Background: Contamination of healthcare workers and patient environments likely play a role in the spread of antibiotic-resistant organisms. The mechanisms that contribute to the distribution of organisms within and between patient rooms are not well understood, but they may include movement patterns and patient interactions of healthcare workers. We used an innovative technology for tracking healthcare worker movement and patient interactions in ICUs. Methods: The Kinect system, a device developed by Microsoft, was used to detect the location of a person’s hands and head over time, each represented with 3-dimensional coordinates. The Kinects were deployed in 2 intensive care units (ICUs), at 2 different hospitals, and they collected data from 5 rooms in a high-acuity 20-bed cardiovascular ICU (unit 1) and 3 rooms in a 10-bed medical-surgical ICU (unit 2). The length of the Kinect deployment varied by room (range, 15–48 days). The Kinect data were processed to included date, time, and location of head and hands for all individuals. Based on the coordinates of the bed, we defined events indicating bed touch, distance 30 cm (1 foot) from the bed, and distance 1 m (3 feet) from the bed. The processed Kinect data were then used to generate heat maps showing density of person locations within a room and summarizing bed touches and time spent in different locations within the room. Results: The Kinect systems captured In total, 2,090 hours of room occupancy by at least 1 person within ~1 m of the bed (Table 1). Approximately half of the time spent within ~1 m from the bed was at the bedside (within ~30 cm). The estimated number of bed touches per hour when within ~1 m was 13–23. Patients spent more time on one side of the bed, which varied by room and facility (Fig. 1A, 1B). Additionally, we observed temporal variation in intensity measured by person time in the room (Fig. 1C, 1D). Conclusions: High occupancy tends to be on the far side (away from the door) of the patient bed where the computers are, and the bed touch rate is relatively high. These results can be used to help us understand the potential for room contamination, which can contribute to both transmission and infection, and they highlight critical times and locations in the room, with a potential for focused deep cleaning.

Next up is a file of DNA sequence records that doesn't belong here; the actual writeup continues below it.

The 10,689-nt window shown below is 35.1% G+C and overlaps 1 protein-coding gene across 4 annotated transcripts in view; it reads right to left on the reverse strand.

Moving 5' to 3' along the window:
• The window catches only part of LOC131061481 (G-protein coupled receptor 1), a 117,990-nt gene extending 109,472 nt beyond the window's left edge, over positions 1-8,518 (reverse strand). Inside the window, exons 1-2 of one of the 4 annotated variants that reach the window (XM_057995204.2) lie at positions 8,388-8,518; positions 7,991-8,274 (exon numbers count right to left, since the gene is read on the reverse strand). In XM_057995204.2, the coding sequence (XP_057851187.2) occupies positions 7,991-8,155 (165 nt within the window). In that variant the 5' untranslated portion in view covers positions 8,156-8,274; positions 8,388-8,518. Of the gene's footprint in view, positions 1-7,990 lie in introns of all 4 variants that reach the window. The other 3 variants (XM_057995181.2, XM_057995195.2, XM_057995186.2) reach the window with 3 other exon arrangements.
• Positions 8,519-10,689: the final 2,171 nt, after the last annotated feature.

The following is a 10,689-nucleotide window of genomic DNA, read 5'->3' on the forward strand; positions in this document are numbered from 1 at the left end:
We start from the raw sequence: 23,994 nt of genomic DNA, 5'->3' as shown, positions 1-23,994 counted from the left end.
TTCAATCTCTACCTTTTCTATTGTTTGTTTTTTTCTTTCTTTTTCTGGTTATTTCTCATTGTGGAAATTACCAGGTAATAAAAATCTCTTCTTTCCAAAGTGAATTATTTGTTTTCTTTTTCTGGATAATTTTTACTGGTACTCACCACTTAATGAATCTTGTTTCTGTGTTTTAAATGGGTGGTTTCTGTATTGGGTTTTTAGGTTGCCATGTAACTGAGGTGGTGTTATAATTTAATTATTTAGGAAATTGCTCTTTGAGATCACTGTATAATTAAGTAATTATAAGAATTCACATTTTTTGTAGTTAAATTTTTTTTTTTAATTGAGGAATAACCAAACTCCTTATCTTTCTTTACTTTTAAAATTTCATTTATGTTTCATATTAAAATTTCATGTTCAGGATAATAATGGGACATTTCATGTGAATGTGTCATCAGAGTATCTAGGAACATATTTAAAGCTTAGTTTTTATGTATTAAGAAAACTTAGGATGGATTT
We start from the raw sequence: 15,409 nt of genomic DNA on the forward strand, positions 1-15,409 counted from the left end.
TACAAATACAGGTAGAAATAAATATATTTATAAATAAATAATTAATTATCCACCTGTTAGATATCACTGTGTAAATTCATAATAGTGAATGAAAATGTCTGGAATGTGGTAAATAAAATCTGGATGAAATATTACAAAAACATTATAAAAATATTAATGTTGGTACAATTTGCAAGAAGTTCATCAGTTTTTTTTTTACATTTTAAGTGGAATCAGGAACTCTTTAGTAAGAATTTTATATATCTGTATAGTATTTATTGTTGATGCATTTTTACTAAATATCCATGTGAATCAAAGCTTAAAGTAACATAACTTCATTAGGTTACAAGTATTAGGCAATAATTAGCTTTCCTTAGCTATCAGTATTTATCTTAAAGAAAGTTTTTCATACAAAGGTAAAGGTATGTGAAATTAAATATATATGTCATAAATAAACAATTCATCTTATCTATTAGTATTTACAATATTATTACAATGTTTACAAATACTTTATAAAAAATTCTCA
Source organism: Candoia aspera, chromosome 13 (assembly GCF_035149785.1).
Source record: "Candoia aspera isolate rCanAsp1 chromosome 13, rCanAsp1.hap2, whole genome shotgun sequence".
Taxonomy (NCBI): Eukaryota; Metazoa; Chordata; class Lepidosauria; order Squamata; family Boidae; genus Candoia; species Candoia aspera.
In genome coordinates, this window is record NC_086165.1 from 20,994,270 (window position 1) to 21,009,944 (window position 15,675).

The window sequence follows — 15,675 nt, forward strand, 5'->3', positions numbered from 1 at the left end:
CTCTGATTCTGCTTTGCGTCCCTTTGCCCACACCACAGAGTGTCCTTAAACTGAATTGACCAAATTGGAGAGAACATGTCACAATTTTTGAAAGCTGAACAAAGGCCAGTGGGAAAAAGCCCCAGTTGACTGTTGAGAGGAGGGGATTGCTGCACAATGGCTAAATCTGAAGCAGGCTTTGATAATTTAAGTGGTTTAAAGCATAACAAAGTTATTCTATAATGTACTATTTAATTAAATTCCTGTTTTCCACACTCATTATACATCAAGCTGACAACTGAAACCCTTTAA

Determine the effectiveness of a personal protective equipment (PPE)-free zone intervention on healthcare personnel (HCP) entry hand hygiene (HH) and PPE donning compliance in rooms of patients in contact precautions.
Quasi-experimental, multicenter intervention, before-and-after study with concurrent controls.
All patient rooms on contact precautions on 16 units (5 medical-surgical, 6 intensive care, 5 specialty care units) at 3 acute-care facilities (2 academic medical centers, 1 Veterans Affairs hospital). Observations of PPE donning and entry HH compliance by HCP were conducted during both study phases. Surveys of HCP perceptions of the PPE-free zone were distributed in both study phases.
A PPE-free zone, where a low-risk area inside door thresholds of contact precautions rooms was demarcated by red tape on the floor. Inside this area, HCP were not required to wear PPE.
We observed 3,970 room entries. HH compliance did not change between study phases among intervention units (relative risk [RR], 0.92; P = .29) and declined in control units (RR, 0.70; P = .005); however, the PPE-free zone did not significantly affect compliance (P = .07). The PPE-free zone effect on HH was significant only for rooms on enteric precautions (P = .008). PPE use was not significantly different before versus after the intervention (P = .15). HCP perceived the zone positively; 65% agreed that it facilitated communication and 66.8% agreed that it permitted checking on patients more frequently.
HCP viewed the PPE-free zone favorably and it did not adversely affect PPE or HH compliance. Future infection prevention interventions should consider the complex sociotechnical system factors influencing behavior change.